Haley Beech (Olsen Lab, MIT)
Why a reluctant experimentalist was convinced that learning BigSMILES and using CRIPT are worthwhile endeavors.
I learned about BigSMILES, the machine-readable language used to stochastically describe polymers,1 on a chilly January day in 2019. One of my starter projects as a first year graduate student was to translate a table of over 300 polymers into the corresponding BigSMILES strings as an initial beta-test of the language (you can find this list in the SI if you want to get really bored really quickly).2 This was not what I had envisioned myself doing in grad school—I’m primarily an experimentalist, so the promise of machine learning capabilities made me roll my eyes and itch to get back in the lab where Python codes and Jupyter notebooks couldn’t bother me. Nevertheless, I dutifully learned about SMILES and the variations by which it was adapted to capture messy polymers of all shapes and sizes.
For a step-by-step guide to BigSMILES, I made a mini tutorial which is linked to this post.3 There is a blank version you can try to fill out on your own first and an accompanying answer key.4 It would definitely help to take a cursory glance at the SMILES language rules first if you’re not already familiar;5 plus, knowing SMILES will give you street cred with your chemist friends. Alternatively, you could pick your top 300 favorite polymers and translate them into a handy BigSMILES table. I watched an entire season of The Great British Bakeoff while completing that task which should tell you something about how easy it is use the language once you learn the basic rules.
Not convinced BigSMILES is for you? Neither was I. But then came CRIPT, which has just started realizing the potential of the BigSMILES language. Despite the night of the living dead connotations of the acronym, CRIPT is making data live longer and more useful existences than ever before.
Here are 5 reasons to not hate CRIPT, from a semi-cynical almost-fifth-year grad student who likes running experiments a whole lot more than writing Python codes.
#5) You don’t even have to know BigSMILES to use the database.
There’s a handy Ketcher-based6 structure drawing tool in the CRIPT app7 which will let you draw your structure and spit out the BigSMILES string so you don’t have to think about it! I’d still recommend taking a look at the tutorial and learning the basics of the language because it usually takes less time to write the string than to draw the molecule, but if you don’t have time for that this is a nice short cut.
#4) The support team is ready to help and learn with you.
The developers are super responsive and eager to work with you to improve the data input workflow. Seriously, they’re not even paying me to say this. They work super hard to make sure everyone, even cranky experimentalists, can easily use the database. Feel free to reach out to them with questions or concerns!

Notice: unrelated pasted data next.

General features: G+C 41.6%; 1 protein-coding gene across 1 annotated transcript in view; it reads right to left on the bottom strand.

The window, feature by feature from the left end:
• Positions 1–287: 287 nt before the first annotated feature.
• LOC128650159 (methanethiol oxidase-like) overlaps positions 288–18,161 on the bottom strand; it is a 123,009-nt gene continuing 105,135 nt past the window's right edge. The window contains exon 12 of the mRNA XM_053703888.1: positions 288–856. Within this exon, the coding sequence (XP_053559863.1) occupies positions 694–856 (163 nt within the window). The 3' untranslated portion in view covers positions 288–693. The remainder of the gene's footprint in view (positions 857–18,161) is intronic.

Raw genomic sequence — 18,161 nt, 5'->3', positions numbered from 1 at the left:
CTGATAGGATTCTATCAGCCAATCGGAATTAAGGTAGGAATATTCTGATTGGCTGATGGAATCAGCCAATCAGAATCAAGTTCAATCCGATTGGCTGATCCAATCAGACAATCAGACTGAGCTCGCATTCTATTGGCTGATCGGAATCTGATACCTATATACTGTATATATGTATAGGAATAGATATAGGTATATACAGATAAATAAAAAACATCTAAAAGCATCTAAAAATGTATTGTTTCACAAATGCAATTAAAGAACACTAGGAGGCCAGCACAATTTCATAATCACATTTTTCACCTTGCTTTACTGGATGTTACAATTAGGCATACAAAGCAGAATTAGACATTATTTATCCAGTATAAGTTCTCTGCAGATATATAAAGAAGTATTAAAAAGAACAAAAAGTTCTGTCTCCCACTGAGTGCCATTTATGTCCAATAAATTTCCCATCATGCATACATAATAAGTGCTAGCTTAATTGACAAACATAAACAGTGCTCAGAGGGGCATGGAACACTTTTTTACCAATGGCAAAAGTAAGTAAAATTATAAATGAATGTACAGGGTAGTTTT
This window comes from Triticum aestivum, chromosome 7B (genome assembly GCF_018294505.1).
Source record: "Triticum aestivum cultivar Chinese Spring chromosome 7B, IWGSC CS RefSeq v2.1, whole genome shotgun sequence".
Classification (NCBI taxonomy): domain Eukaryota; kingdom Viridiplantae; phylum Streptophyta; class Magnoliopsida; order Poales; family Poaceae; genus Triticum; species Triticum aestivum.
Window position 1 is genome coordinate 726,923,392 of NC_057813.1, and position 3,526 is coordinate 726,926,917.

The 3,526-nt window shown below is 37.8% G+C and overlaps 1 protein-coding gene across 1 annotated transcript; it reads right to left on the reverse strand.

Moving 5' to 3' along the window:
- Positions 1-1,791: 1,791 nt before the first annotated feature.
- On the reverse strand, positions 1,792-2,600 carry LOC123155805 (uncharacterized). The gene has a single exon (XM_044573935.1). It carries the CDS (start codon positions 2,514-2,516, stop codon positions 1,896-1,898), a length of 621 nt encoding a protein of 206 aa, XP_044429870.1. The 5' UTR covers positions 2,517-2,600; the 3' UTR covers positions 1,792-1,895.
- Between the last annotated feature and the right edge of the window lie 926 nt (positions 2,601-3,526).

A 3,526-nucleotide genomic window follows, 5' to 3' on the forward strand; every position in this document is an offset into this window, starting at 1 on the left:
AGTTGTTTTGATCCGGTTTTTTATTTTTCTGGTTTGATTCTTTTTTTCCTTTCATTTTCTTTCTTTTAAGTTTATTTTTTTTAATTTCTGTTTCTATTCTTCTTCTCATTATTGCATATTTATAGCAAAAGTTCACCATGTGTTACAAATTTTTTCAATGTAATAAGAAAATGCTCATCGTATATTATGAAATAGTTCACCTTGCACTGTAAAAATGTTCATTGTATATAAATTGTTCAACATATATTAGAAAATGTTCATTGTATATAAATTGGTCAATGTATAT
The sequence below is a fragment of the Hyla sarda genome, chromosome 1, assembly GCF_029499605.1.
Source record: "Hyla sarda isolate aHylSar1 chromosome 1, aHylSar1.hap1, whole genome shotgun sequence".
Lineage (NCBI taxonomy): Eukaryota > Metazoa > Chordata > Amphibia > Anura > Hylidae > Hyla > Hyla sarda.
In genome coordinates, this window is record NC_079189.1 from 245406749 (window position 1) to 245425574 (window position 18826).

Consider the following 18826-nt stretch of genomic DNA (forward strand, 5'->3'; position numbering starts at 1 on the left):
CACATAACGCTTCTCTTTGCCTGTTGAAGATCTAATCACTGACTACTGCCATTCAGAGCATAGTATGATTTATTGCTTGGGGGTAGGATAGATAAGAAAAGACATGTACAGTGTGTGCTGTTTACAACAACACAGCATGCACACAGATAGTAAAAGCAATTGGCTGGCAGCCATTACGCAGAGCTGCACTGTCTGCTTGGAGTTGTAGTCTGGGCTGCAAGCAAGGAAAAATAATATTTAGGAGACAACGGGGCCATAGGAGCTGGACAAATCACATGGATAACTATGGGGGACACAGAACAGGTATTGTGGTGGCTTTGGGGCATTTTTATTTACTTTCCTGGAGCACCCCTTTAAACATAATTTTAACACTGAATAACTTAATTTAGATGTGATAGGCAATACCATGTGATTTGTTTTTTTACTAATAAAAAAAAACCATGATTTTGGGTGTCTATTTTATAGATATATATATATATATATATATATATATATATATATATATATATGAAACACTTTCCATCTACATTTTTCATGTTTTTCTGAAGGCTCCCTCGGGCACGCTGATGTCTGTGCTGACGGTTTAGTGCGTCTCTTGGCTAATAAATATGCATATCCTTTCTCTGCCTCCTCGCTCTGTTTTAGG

#3) Sharing is intrinsic to the data structure.
While it’s not quite far enough along to be my default sharing mechanism yet, I can easily see how CRIPT will simplify collaborations by allowing the members of a particular group to easily upload and view new data. My ideal vision would be to have a completely private space for my day-to-day notes (no one needs to read about the reaction that failed four times in a row), with the ability to switch any given entry to a specific group with a click. This will be super useful when it comes time to publish, since everything will already be grouped into shareable projects.
#2) Python skills are not required.
With the ever-improving user interface and upload capabilities, you can continue using your ancient Excel spreadsheets. With a bit of organization, they can be uploaded directly for safe keeping.
#1) Big things are coming.
I think of CRIPT as an investment. I would love to one day be able to simply download an associated data file with a manuscript instead of scraping data off of a plot to directly compare to mine. CRIPT is set up to do this. I would love to have a way to seamlessly work between my lab notebook and the database. CRIPT is set up to do this. I would love to be able to have my data automatically plotted as soon as it’s entered. CRIPT is set up to do this, too.
CRIPT will obviously be incredibly useful for big data projects and machine learning applications if it gains wide-spread acceptance in the polymer community. However, this hinges on the scientists and engineers who actually generate the data being willing to upload to and use the database. I spent a long time fighting the tide because it is rather annoying to spend hours learning a new language, rearranging spreadsheets, and struggling with Python to upload data which will primarily benefit scientists with far more computational expertise than myself. However, I hope this short post has started to convince you that it’s really not too hard to get over the initial learning curve, and that there are benefits for experimentalists to also hop on the CRIPT train. Even if the benefits aren’t immediately evident, there are worse ways to spend time than watching the next season of the bakeoff and uploading the data for your upcoming manuscript to CRIPT.
- Lin, Tzyy-Shyang, et al. “BigSMILES: a structurally-based line notation for describing macromolecules.” ACS central science 5.9 (2019): 1523-1531. DOI: 10.1021/acscentsci.9b00476. ↩
- Supporting Information for Lin et al. (2019) ↩
- Beech, H. and Olsen, B. “BigSMILES tutorial” Slideshare. ↩
- Beech, H. and Olsen, B. “BigSMILES workbook” Slideshare. ↩
- https://www.daylight.com/dayhtml/doc/theory/theory.smiles.html ↩
- https://lifescience.opensource.epam.com/ketcher/ ↩
- https://criptapp.org/ ↩